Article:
Some people, it seems, are natural born writers and are able to crank out essay after essay with great ease. Others, unfortunately, seem to struggle putting their thoughts into words.
However, for better or worse, classrooms routinely call upon students to showcase what they’ve learned through writing. This makes written communication an essential part of education at all levels.
So, whether you’re a natural writer wanting to hone the craft or someone struggling to write the perfect paper, here are a few general writing tips to help you do the best you can with your assignments.
Study Your Assignment: If you are given an assignment in writing, take note of the words and phrasing in the assignment itself and use it in your writing. If you are given it verbally, pay attention to how what the instructor says. Using keywords and phrases from the assignment will help you give the instructor exactly what they want and stay on topic while doing so.
Start with Your Research: If your assignment requires research, it can be tempting to look up things as you write. However, it can be very difficult to find the exact passage you need or the exact fact for a paragraph. It’s generally easier to find the research you need and write to it than do the reverse.
Draft an Outline First: Before starting the first draft, you should consider writing an outline. Even if it is just a few lines indicating key points you want to hit, an outline makes it easier to stay focus and to break your essay up into sections. This is useful for both organizing longer assignments and deciding what to keep or remove from shorter ones.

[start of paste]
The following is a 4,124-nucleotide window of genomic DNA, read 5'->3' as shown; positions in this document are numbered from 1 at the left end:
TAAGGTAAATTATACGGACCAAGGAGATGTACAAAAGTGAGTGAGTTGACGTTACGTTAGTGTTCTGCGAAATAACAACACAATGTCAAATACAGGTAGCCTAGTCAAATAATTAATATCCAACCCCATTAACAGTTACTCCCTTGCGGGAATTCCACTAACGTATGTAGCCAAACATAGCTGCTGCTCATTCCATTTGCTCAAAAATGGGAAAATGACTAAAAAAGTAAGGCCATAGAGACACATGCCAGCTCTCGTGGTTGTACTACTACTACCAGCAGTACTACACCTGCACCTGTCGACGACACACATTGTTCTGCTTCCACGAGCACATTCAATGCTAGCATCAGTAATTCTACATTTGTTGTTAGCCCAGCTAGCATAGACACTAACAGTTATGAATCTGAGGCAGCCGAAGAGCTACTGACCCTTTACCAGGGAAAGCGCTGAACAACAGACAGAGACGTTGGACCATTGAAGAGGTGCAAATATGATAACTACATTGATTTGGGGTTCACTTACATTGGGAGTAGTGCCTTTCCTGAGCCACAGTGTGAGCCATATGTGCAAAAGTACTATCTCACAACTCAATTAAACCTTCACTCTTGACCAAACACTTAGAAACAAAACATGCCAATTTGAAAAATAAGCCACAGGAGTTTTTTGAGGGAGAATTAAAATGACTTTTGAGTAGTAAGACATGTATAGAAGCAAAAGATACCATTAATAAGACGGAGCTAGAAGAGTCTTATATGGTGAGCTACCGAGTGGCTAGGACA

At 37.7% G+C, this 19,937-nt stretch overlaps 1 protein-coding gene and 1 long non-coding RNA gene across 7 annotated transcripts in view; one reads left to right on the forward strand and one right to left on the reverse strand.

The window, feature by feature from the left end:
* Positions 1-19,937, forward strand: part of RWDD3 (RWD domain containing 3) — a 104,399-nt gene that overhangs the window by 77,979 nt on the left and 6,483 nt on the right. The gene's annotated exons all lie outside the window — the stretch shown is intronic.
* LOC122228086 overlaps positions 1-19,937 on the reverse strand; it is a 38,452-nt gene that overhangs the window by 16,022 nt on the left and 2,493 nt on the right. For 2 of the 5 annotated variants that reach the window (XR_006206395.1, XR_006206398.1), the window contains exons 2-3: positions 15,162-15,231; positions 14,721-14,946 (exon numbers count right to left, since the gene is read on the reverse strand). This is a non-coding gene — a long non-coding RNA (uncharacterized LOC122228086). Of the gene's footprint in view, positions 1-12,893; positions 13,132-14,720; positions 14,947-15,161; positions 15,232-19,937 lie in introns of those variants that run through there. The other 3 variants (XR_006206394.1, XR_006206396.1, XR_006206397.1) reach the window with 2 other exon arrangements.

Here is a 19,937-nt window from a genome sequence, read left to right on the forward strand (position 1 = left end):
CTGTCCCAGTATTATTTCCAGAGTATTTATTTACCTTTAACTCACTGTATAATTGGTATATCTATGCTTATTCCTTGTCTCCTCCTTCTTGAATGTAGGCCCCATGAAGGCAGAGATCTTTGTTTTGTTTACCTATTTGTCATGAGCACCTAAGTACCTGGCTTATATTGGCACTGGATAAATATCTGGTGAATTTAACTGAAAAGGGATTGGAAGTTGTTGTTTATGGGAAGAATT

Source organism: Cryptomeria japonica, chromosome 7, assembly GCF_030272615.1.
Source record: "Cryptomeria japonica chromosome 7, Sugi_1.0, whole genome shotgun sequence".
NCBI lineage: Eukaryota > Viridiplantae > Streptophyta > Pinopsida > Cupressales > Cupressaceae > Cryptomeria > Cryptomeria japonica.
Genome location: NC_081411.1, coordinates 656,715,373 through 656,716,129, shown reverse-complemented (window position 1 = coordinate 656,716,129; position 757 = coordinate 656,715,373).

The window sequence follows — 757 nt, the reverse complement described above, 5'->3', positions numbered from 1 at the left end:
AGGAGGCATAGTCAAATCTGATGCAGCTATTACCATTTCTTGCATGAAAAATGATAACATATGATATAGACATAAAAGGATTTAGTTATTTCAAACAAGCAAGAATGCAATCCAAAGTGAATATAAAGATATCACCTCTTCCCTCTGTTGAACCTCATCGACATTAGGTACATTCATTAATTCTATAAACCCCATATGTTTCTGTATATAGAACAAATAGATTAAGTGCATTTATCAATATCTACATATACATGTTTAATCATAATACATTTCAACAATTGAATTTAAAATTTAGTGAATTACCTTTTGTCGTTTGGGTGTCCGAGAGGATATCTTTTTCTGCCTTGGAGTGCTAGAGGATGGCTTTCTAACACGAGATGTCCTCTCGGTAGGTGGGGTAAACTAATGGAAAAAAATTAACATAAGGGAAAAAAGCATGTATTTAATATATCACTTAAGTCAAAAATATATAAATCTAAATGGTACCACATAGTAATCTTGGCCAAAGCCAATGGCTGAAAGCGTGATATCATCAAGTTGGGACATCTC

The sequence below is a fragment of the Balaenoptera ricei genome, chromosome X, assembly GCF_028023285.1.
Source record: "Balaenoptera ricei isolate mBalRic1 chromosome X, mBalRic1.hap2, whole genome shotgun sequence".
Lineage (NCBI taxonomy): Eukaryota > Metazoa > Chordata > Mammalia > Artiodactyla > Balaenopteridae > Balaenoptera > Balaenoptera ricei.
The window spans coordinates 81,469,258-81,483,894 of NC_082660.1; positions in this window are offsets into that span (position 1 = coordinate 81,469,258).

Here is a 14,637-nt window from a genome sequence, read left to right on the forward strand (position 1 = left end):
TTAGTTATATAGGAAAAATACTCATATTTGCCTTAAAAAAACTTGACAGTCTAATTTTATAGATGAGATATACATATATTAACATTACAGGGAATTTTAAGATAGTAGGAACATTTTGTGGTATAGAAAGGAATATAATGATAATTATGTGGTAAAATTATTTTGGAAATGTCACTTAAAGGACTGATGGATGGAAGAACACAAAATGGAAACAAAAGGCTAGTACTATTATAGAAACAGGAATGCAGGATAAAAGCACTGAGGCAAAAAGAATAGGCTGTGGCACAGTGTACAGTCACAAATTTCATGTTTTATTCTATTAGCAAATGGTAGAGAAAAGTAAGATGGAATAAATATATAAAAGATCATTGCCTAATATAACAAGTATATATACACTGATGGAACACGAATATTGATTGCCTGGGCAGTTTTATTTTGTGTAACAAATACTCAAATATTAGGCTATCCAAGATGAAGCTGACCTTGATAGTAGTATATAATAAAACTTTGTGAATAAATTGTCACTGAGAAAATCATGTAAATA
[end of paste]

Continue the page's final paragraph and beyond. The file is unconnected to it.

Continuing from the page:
Write Simply and Plainly: It’s often tempting to write flowery, complex prose to impress instructors. However, that often leads to misusing words, writing confusing sentences and generally making your paper more difficult to read. Only use complex words and lengthy sentences when necessary. Impress with your information, not your vocabulary.
Read Your Writing Out Loud: Take a few moments to read anything you write out loud to yourself. If anything sounds awkward when you say it, it will sound awkward when others read it. It can be difficult to do this in your head, but reading it out loud forces you to slow down and listen.
Get Help Editing: In addition to reading your work out loud, the value of having someone else edit your work can not be overstated. It’s easy to be blind to your own mistakes because you know what you meant to say. A fresh pair of eyes can catch what yours will so easily miss.
Read Your Instructor’s Marks: When you get your paper back, regardless of the grade, read and study your instructor’s marks. Even if you disagree with the marks, they can help you do better in future assignments is to learn from previous missteps.
Beyond all of this, the biggest key to writing well is simply practice. Writing is like any other skill, the more you do it, the better you will become at it. So, if you are struggling, don’t just consider seeking the help of a tutor, also considering joining a writing group that will let you write and have your work reviewed regularly.
While going through the writing process can be tiring, it’s the only way to get better at it. Still, the tips above can give you a head start and help take your current work to the next level, which could be exactly what you need to get the grade you want.